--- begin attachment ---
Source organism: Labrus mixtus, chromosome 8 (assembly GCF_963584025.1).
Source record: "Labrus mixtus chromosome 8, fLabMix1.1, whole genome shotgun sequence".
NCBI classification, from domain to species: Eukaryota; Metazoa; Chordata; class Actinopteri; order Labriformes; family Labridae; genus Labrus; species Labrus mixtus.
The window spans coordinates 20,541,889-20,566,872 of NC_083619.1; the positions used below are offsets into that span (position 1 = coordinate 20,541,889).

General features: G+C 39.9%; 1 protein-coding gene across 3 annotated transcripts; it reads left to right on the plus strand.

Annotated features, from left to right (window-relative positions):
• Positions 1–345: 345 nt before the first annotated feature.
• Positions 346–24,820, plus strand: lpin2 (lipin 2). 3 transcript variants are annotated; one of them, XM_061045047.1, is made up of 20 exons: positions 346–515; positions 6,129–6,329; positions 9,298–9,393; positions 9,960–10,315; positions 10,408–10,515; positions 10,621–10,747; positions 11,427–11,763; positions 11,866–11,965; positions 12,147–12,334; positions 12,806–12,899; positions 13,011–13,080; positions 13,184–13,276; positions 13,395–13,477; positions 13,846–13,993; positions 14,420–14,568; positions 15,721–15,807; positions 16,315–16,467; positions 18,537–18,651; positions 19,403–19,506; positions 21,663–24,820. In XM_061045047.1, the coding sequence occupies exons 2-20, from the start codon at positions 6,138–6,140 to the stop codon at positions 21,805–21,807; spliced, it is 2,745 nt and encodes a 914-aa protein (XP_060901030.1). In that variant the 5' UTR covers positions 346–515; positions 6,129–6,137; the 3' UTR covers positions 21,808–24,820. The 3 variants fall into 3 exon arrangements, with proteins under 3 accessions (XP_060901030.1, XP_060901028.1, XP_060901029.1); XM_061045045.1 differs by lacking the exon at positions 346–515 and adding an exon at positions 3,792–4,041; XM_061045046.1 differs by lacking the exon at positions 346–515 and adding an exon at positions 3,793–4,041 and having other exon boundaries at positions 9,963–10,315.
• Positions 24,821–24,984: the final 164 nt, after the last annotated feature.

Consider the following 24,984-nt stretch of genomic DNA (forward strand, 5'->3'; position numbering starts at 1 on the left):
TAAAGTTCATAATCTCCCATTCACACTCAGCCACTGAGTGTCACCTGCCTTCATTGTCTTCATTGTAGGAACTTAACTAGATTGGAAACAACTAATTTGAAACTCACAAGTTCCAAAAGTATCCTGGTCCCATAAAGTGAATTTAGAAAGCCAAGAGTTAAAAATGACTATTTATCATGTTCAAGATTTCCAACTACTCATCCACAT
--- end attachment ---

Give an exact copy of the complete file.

Source organism: Labrus mixtus, chromosome 8 (assembly GCF_963584025.1).
Source record: "Labrus mixtus chromosome 8, fLabMix1.1, whole genome shotgun sequence".
NCBI classification, from domain to species: Eukaryota; Metazoa; Chordata; class Actinopteri; order Labriformes; family Labridae; genus Labrus; species Labrus mixtus.
The window spans coordinates 20,541,889-20,566,872 of NC_083619.1; the positions used below are offsets into that span (position 1 = coordinate 20,541,889).

General features: G+C 39.9%; 1 protein-coding gene across 3 annotated transcripts; it reads left to right on the plus strand.

Annotated features, from left to right (window-relative positions):
• Positions 1–345: 345 nt before the first annotated feature.
• Positions 346–24,820, plus strand: lpin2 (lipin 2). 3 transcript variants are annotated; one of them, XM_061045047.1, is made up of 20 exons: positions 346–515; positions 6,129–6,329; positions 9,298–9,393; positions 9,960–10,315; positions 10,408–10,515; positions 10,621–10,747; positions 11,427–11,763; positions 11,866–11,965; positions 12,147–12,334; positions 12,806–12,899; positions 13,011–13,080; positions 13,184–13,276; positions 13,395–13,477; positions 13,846–13,993; positions 14,420–14,568; positions 15,721–15,807; positions 16,315–16,467; positions 18,537–18,651; positions 19,403–19,506; positions 21,663–24,820. In XM_061045047.1, the coding sequence occupies exons 2-20, from the start codon at positions 6,138–6,140 to the stop codon at positions 21,805–21,807; spliced, it is 2,745 nt and encodes a 914-aa protein (XP_060901030.1). In that variant the 5' UTR covers positions 346–515; positions 6,129–6,137; the 3' UTR covers positions 21,808–24,820. The 3 variants fall into 3 exon arrangements, with proteins under 3 accessions (XP_060901030.1, XP_060901028.1, XP_060901029.1); XM_061045045.1 differs by lacking the exon at positions 346–515 and adding an exon at positions 3,792–4,041; XM_061045046.1 differs by lacking the exon at positions 346–515 and adding an exon at positions 3,793–4,041 and having other exon boundaries at positions 9,963–10,315.
• Positions 24,821–24,984: the final 164 nt, after the last annotated feature.

Consider the following 24,984-nt stretch of genomic DNA (forward strand, 5'->3'; position numbering starts at 1 on the left):
TAAAGTTCATAATCTCCCATTCACACTCAGCCACTGAGTGTCACCTGCCTTCATTGTCTTCATTGTAGGAACTTAACTAGATTGGAAACAACTAATTTGAAACTCACAAGTTCCAAAAGTATCCTGGTCCCATAAAGTGAATTTAGAAAGCCAAGAGTTAAAAATGACTATTTATCATGTTCAAGATTTCCAACTACTCATCCACAT